When Warner Bros. announced last Thursday that Harry Potter and the Half-Blood Prince had been pushed back from Nov. 21 to next July, hardcore fans immediately entered the five stages of nerd grief. So far we've worked our way through denial, anger, semi-literate Internet ranting, and conspiracy-theorizing. All that's left is acceptance, where we go ahead and watch the movie when it comes out next summer and forget any of this ever happened.
In the meantime, several myths about the date change have popped up, and we'd like to help separate fact from fiction.
MYTH #1: Half-Blood Prince was moved because WB was scared of Twilight.
According to some people who are fans of the Twilight novel and pre-fans of the Twilight movie, WB got nervous about Harry Potter coming out just three weeks before the teen-vampire chick flick, fearing it would siphon off too much of Harry's audience.
Most observers believe Twilight will indeed be a hit, but come on. The Harry Potter franchise the most lucrative in film history, with a total worldwide box-office gross so far of $4.5 billion. There's no reason for WB to fear any competition, no matter how formidable. Also, most of Harry Potter's income is from overseas, where Twilight, still largely a U.S. phenomenon, cannot hope to compete.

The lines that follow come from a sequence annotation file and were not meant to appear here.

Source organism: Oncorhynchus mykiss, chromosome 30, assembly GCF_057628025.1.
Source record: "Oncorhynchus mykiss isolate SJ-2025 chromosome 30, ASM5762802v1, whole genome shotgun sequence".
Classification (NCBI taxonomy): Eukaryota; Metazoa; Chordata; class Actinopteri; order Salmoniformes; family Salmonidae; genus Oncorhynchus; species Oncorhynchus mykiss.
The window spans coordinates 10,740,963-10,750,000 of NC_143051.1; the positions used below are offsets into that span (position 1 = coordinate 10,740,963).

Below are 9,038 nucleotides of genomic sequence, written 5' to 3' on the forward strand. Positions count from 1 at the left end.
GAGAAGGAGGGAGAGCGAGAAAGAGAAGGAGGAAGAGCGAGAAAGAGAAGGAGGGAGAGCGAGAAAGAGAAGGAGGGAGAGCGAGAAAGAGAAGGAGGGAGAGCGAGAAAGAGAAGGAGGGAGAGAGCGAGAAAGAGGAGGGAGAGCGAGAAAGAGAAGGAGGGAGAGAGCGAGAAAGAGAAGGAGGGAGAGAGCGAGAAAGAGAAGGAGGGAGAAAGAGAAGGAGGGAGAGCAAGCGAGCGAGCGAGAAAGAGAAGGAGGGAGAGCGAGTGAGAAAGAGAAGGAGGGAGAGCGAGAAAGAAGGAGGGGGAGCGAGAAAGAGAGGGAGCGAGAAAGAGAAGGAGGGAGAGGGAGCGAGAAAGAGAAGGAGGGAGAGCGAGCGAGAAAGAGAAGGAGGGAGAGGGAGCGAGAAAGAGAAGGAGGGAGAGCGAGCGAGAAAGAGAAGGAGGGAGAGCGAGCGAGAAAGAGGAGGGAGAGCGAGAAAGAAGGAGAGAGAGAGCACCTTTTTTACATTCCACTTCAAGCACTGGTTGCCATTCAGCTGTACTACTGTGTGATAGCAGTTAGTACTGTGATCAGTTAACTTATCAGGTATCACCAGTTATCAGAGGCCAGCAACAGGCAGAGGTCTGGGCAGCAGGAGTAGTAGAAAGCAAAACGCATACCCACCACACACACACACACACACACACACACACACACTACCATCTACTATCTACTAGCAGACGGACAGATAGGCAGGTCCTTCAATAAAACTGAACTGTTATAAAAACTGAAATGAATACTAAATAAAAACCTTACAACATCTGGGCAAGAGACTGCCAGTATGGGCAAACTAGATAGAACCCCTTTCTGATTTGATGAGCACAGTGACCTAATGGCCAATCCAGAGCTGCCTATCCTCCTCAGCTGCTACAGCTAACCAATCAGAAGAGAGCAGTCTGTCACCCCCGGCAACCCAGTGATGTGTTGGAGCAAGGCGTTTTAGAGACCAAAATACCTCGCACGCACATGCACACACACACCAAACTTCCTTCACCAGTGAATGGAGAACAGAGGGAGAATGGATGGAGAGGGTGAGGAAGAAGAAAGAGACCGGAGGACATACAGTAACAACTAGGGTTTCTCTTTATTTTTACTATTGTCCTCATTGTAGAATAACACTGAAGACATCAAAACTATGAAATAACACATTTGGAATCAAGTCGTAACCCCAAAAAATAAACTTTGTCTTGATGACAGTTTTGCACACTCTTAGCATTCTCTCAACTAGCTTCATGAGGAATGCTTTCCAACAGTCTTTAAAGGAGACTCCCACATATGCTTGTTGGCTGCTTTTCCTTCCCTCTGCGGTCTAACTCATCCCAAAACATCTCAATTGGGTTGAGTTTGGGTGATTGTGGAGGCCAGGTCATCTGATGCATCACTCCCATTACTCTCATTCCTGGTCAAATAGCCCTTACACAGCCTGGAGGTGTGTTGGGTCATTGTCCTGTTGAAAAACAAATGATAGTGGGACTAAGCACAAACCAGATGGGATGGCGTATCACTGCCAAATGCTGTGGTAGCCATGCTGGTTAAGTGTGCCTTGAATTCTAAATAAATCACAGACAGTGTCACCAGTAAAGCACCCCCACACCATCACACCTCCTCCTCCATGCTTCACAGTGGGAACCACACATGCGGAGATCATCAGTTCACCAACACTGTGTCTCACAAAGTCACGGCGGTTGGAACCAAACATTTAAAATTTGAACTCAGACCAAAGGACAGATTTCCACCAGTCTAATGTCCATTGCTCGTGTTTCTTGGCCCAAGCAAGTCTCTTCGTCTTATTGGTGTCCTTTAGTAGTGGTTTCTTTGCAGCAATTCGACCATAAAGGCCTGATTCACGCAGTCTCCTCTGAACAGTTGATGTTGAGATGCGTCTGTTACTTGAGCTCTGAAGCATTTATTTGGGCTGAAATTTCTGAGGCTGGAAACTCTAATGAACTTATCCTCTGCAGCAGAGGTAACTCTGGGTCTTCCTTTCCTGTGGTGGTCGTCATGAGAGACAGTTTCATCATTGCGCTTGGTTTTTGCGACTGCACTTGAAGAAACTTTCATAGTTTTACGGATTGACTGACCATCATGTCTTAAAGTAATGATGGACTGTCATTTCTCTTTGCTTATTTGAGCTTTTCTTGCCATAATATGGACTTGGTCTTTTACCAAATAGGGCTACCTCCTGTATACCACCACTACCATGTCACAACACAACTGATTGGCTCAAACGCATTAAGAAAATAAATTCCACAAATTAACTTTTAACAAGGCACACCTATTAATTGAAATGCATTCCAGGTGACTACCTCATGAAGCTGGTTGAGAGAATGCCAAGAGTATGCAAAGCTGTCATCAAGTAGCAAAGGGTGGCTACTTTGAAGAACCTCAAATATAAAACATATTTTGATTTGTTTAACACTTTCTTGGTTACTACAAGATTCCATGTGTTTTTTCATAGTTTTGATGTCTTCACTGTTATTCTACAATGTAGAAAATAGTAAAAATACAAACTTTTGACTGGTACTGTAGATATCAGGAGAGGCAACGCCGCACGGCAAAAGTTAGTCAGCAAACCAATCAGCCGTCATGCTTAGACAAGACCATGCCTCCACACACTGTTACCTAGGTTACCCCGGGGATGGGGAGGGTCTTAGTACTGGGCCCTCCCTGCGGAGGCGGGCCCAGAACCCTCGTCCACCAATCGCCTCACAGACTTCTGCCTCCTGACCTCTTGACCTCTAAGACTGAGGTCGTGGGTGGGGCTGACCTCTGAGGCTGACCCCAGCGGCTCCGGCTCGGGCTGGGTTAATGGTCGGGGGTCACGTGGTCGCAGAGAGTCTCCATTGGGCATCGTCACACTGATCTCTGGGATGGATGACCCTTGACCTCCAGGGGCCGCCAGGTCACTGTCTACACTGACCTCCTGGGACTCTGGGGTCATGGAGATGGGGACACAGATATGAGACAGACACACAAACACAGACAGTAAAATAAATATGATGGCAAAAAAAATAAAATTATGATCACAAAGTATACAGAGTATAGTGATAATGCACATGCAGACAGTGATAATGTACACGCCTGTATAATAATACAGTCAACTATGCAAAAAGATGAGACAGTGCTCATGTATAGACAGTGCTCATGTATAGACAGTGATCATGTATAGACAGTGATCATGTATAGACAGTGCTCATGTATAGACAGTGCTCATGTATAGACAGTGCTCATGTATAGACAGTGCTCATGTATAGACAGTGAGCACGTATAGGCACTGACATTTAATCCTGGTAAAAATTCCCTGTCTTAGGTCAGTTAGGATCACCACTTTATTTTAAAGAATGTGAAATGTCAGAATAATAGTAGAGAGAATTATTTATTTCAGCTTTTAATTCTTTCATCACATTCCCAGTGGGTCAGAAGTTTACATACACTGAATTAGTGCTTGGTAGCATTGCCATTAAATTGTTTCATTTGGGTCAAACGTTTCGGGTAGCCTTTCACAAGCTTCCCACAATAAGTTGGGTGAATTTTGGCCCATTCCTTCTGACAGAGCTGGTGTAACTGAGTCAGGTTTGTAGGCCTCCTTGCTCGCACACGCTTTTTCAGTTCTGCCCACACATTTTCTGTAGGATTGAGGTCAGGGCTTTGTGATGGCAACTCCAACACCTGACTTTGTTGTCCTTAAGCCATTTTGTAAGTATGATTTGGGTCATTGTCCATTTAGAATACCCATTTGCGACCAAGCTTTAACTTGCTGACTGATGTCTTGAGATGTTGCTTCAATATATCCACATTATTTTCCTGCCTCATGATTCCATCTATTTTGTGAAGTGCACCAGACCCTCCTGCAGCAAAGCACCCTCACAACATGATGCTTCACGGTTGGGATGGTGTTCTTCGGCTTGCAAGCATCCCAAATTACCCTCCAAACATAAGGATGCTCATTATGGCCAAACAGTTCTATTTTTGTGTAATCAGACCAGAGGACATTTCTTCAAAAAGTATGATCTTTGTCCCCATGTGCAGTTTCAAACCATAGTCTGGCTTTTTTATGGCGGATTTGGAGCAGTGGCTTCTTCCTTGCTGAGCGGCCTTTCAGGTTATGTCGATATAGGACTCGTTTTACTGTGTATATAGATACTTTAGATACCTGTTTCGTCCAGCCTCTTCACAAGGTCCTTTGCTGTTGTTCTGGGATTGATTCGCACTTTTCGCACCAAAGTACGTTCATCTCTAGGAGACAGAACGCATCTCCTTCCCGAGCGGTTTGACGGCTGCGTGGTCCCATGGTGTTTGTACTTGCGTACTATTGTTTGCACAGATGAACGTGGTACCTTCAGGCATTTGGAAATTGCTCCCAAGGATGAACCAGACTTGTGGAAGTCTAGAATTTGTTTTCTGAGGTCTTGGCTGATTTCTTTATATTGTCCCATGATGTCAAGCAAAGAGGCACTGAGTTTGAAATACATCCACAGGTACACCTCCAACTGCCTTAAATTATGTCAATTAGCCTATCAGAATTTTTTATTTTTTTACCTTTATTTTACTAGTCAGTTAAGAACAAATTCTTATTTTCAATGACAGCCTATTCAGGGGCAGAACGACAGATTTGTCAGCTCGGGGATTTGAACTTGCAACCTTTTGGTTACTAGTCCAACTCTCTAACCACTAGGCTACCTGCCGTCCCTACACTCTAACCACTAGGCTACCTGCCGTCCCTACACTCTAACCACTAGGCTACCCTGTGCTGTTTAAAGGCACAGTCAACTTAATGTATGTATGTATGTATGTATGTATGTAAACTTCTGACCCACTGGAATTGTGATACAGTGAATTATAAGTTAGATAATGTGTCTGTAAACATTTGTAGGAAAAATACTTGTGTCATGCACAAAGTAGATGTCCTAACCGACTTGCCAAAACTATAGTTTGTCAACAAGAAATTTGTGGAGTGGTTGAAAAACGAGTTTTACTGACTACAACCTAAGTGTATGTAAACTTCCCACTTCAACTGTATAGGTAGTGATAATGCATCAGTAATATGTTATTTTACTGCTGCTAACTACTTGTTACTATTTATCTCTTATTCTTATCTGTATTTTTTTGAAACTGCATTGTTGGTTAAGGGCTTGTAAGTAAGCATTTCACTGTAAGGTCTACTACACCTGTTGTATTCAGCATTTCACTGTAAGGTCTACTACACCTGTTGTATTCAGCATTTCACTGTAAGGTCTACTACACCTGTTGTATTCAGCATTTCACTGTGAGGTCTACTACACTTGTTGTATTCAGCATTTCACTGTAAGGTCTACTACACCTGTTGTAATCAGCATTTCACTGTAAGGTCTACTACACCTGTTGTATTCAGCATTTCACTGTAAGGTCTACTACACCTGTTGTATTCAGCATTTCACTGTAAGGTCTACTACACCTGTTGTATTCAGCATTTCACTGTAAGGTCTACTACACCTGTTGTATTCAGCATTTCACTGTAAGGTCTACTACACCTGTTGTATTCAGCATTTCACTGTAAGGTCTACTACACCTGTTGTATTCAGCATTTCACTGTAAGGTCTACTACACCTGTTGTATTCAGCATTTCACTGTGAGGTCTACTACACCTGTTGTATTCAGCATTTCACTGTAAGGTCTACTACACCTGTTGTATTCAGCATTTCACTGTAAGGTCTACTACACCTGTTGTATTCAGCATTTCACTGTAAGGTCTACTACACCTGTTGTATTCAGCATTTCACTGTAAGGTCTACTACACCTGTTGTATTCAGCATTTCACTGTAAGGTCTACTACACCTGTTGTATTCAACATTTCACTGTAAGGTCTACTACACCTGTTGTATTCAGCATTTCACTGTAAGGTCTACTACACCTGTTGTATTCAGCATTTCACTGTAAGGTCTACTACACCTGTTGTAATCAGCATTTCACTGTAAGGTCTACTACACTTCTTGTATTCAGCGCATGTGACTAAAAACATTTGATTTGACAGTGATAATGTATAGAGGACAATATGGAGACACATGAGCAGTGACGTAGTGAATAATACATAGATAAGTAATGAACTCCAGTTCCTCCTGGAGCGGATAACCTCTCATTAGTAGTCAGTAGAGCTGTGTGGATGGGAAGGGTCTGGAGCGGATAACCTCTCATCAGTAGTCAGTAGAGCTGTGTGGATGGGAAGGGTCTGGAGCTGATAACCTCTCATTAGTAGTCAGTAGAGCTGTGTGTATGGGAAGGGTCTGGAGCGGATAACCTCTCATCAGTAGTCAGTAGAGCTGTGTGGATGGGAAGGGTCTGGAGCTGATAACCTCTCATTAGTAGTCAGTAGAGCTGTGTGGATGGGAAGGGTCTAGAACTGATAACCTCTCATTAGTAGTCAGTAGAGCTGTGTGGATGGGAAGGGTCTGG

Plus, if Half-Blood Prince came out Nov. 21 and followed the usual pattern, it would have already made most of its projected income by the time Twilight showed up on Dec. 12 anyway. Three weeks is a huge gap in our modern, front-loaded, it's-all-about-opening-weekend movie culture. If there had only been one week between them, then maybe you'd have something.